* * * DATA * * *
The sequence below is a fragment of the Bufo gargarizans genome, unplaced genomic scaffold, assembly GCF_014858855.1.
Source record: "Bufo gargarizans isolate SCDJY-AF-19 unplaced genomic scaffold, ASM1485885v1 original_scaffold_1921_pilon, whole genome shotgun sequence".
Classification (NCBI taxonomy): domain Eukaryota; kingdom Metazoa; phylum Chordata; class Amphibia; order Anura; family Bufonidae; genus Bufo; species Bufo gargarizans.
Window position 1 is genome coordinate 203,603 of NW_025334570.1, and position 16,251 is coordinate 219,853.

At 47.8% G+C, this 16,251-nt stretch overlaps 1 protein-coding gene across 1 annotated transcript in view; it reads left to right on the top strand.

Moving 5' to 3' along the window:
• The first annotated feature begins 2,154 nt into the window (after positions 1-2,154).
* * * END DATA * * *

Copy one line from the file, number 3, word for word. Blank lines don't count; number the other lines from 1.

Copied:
Classification (NCBI taxonomy): domain Eukaryota; kingdom Metazoa; phylum Chordata; class Amphibia; order Anura; family Bufonidae; genus Bufo; species Bufo gargarizans.